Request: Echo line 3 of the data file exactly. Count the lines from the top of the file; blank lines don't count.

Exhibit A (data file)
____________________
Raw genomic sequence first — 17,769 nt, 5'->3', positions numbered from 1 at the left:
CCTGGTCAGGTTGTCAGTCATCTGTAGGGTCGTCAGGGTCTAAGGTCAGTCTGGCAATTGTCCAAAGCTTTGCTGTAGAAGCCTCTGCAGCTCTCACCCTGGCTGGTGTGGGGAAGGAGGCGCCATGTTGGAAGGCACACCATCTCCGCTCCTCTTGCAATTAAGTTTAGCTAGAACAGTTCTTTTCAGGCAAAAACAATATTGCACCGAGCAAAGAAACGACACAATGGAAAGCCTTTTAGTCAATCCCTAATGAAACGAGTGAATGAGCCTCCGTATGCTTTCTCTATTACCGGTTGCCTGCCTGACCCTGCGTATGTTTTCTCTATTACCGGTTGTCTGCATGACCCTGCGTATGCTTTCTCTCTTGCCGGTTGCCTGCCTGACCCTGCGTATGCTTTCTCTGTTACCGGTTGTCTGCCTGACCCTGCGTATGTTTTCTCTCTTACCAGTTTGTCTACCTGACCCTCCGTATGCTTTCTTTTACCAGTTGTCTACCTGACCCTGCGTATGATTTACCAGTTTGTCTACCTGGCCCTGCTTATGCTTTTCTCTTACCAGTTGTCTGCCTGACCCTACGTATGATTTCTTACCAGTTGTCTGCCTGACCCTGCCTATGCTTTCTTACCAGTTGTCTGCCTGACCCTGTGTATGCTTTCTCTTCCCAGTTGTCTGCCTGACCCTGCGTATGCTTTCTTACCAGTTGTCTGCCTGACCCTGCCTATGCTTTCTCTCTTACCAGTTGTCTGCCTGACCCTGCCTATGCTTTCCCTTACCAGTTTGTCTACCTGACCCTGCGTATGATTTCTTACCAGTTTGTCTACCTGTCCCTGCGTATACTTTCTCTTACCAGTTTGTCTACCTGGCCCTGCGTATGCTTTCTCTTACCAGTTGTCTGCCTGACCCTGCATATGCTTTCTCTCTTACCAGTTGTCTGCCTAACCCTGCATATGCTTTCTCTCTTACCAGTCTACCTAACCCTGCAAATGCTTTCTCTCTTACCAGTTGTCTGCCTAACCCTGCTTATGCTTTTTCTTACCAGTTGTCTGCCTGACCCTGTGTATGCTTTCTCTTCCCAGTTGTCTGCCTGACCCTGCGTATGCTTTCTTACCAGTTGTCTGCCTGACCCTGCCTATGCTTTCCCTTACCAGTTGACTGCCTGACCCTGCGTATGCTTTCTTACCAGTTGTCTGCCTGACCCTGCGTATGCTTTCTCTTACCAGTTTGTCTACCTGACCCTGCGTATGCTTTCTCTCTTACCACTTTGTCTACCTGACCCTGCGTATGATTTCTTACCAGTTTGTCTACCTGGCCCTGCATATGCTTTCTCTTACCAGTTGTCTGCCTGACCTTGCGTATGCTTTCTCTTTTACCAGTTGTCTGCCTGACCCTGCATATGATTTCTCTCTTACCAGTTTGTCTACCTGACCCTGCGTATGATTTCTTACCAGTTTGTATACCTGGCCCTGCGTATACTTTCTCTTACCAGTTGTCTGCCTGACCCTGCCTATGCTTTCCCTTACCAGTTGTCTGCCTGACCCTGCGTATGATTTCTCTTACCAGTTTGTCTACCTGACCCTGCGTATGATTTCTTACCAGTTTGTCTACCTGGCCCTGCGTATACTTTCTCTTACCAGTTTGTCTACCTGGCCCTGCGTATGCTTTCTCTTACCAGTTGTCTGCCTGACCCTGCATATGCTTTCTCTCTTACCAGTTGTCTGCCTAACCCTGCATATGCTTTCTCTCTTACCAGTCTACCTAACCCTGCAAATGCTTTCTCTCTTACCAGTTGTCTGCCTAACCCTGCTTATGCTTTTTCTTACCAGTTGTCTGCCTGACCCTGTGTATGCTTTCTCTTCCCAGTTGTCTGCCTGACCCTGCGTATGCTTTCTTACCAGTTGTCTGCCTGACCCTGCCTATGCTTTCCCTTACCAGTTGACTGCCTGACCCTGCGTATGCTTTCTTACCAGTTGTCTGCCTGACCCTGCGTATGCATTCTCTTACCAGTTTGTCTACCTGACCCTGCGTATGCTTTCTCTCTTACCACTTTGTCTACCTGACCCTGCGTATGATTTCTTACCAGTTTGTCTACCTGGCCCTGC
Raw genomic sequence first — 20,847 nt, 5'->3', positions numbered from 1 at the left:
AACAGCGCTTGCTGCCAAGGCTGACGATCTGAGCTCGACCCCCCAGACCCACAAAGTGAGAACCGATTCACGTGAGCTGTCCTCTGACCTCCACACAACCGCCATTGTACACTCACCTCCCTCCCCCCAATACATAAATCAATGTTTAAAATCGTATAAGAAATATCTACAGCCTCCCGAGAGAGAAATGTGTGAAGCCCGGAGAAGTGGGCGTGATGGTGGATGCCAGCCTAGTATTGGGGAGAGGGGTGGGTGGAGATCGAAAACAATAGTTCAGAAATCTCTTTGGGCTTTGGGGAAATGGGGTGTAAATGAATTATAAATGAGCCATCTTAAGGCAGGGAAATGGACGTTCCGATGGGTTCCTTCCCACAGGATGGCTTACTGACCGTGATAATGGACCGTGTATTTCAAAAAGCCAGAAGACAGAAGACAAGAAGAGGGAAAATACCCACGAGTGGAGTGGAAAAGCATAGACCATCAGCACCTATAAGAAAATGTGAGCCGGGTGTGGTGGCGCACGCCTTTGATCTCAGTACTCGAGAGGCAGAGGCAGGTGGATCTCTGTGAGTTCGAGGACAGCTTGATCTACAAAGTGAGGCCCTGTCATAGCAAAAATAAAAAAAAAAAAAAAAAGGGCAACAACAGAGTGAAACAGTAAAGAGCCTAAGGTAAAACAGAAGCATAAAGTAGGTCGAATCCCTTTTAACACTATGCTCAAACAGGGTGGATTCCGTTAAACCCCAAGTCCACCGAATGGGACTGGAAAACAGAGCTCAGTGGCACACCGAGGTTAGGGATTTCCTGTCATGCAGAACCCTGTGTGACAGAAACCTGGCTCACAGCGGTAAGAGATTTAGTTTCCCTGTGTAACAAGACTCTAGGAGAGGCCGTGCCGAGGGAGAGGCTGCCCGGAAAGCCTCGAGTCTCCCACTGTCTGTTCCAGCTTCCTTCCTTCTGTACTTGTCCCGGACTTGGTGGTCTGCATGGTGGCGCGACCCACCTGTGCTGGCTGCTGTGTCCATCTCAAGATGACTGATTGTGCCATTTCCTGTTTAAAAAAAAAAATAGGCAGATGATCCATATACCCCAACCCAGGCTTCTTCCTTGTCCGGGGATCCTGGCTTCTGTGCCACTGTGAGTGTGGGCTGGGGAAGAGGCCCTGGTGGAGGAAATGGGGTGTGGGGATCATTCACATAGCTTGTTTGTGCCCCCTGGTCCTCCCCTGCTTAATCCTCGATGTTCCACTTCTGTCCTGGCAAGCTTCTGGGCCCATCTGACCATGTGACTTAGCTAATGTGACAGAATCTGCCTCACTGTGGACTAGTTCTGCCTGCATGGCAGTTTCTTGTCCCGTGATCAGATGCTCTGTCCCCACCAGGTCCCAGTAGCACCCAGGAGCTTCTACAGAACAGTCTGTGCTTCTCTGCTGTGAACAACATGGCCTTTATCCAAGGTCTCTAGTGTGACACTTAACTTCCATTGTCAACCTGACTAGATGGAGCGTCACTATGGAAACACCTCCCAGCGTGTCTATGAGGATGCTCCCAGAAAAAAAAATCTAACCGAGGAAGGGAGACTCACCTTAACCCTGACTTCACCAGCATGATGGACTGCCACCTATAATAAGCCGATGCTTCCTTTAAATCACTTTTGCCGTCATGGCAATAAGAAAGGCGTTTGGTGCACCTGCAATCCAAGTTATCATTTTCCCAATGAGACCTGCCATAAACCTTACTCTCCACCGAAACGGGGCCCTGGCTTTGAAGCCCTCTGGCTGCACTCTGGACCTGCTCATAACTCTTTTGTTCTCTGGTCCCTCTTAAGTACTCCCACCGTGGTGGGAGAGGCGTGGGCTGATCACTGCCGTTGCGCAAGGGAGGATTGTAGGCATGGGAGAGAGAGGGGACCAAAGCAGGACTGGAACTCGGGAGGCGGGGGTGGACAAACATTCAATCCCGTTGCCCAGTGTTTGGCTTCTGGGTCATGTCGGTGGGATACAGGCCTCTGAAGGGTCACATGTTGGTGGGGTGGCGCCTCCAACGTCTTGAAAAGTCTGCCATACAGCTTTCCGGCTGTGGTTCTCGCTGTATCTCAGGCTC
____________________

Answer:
Raw genomic sequence first — 20,847 nt, 5'->3', positions numbered from 1 at the left: